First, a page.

Borrow, don’t buy

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We live in a consumer-based culture in Canada, so this can be really tough for people who have built up a habit of getting new things every year. Especially if you always get a great feeling when you go shopping—that’s just your brain producing serotonin and it’s terribly addicting.

 

Realistically though, most of us buy things we don’t really need. Learn to be really practical when it comes to this distinction. Next time you’re in a store and you’re about to buy something, think about if you actually need it or not—in the literal sense. Are you going to literally die if you don’t buy this copy of Dragon Age II right now? No, you aren’t. Put it away.

 

You don’t have to forgo the fun though: just borrow it instead of buying it. I have a buying problem with books. Truthfully, I don’t need any more books, but I do want to read more of them. This is why we invented libraries. The library is also a great resource for borrowing DVDs, magazines, and CDs. If you don’t care for the library then hit up your friends. Borrow that game/movie/book you want from a friend when they’re done with it. There’s no shame in asking. Maybe your friend is willing to lend you that adorable cut-away dress you’ve always wanted so you can at least experience it for one night. If they don’t want to lend it to you they’ll just say no, but you might be surprised how much people are willing to lend if you just ask.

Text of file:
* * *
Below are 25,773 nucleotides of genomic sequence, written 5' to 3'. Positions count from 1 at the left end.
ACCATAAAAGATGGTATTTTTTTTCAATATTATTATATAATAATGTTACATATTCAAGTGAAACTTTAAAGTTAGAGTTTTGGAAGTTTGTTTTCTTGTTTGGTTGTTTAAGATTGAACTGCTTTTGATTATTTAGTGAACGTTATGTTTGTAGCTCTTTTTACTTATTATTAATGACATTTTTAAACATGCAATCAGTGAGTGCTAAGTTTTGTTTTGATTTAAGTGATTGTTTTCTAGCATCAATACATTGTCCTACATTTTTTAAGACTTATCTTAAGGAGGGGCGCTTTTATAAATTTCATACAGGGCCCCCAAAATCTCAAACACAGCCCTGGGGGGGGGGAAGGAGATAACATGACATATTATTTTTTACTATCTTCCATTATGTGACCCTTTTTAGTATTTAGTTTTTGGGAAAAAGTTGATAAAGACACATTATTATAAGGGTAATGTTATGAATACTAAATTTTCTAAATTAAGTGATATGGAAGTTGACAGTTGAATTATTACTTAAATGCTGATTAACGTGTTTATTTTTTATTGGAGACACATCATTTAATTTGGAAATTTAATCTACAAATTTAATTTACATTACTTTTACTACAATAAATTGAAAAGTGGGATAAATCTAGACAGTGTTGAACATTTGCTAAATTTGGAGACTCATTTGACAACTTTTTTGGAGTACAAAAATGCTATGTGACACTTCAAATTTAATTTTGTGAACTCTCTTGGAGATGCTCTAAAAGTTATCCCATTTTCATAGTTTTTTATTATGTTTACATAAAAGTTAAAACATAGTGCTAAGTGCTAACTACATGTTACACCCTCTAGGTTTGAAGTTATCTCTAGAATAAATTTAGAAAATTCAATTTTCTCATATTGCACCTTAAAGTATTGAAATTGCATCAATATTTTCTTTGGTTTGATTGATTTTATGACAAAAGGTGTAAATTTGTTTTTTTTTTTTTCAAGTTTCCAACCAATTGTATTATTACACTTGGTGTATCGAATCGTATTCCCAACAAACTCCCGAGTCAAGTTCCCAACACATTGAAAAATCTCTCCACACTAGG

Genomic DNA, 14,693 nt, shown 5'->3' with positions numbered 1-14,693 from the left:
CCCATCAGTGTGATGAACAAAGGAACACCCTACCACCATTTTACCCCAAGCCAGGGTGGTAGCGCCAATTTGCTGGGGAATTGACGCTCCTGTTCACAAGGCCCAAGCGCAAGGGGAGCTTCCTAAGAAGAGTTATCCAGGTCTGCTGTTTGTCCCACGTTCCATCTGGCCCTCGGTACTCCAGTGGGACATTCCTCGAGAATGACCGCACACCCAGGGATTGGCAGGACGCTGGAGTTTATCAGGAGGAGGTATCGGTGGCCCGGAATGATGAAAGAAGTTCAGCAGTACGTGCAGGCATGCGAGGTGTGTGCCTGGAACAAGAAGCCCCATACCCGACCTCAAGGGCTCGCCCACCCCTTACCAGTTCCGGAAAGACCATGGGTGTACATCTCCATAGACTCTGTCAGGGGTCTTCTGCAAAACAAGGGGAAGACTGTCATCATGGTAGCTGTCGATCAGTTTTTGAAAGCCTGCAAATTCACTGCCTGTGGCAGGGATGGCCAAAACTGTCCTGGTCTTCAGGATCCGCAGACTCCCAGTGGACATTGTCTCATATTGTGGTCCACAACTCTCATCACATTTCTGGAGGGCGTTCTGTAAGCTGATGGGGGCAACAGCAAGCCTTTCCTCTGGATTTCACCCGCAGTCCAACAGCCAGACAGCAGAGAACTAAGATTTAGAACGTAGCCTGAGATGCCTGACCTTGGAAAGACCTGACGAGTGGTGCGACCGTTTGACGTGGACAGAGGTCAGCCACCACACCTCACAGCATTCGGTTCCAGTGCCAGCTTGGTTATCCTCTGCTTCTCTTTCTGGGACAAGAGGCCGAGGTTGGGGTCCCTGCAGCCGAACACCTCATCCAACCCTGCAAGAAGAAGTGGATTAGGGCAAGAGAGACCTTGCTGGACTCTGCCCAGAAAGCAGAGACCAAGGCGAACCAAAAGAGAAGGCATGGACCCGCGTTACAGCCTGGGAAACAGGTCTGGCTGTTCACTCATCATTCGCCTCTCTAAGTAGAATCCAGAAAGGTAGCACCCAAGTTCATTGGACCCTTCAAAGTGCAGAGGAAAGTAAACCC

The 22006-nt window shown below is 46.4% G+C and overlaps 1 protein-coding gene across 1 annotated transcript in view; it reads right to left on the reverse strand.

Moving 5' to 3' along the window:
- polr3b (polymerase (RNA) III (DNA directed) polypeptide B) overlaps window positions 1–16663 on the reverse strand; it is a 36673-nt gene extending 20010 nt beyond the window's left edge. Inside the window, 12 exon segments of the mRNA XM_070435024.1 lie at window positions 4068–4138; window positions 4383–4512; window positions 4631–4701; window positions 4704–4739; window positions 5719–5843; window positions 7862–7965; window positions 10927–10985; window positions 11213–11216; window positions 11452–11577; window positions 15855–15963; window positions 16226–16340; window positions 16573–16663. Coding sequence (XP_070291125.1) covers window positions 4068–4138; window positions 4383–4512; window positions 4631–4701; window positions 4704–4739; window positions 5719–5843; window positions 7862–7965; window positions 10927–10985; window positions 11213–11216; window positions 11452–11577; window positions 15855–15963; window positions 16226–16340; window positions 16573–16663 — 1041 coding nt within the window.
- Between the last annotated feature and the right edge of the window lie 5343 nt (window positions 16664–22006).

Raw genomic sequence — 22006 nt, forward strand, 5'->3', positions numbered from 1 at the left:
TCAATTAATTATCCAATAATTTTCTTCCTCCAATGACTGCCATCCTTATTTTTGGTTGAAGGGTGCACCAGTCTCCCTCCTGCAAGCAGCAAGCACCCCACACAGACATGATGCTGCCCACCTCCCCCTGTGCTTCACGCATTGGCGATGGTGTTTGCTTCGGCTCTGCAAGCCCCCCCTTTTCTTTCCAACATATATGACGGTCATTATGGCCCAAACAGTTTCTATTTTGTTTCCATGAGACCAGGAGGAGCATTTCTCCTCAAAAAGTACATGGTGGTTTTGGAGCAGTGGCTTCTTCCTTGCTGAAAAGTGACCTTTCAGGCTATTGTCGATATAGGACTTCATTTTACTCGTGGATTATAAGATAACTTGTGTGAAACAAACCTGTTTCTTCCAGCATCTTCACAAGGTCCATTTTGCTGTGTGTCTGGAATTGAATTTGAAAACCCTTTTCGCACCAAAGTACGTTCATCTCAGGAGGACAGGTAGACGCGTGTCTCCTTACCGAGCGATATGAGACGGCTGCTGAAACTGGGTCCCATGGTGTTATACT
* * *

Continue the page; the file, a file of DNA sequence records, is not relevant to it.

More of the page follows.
The key to this philosophy is delayed gratification. There’s something wonderful and exciting about knowing you are the first to get something. You get bragging rights somehow. The truth is a lot of the things that you can possibly borrow don’t actually have a shelf life and they actually become more affordable over time; just be patient. If you can’t, wait until one of your roommates caves and buys a copy of 1989, borrow it and copy it to your iTunes, then pay her back with undying love and a grilled cheese sandwich. Trading favours is also a great way to pay them back. Start responding when friends ask you to fill out a survey for their research project. That can be as good as credit when the time is right.

 

Also, bartering is still legal. Try being straightforward with your friends sometime and ask them if there’s something of yours they’ve always liked or wanted. It’s not only a fun sociological experiment, you might be able to get rid of something you’ve grown tired of and acquire something of greater value—like Mean Girls on Blu-Ray.

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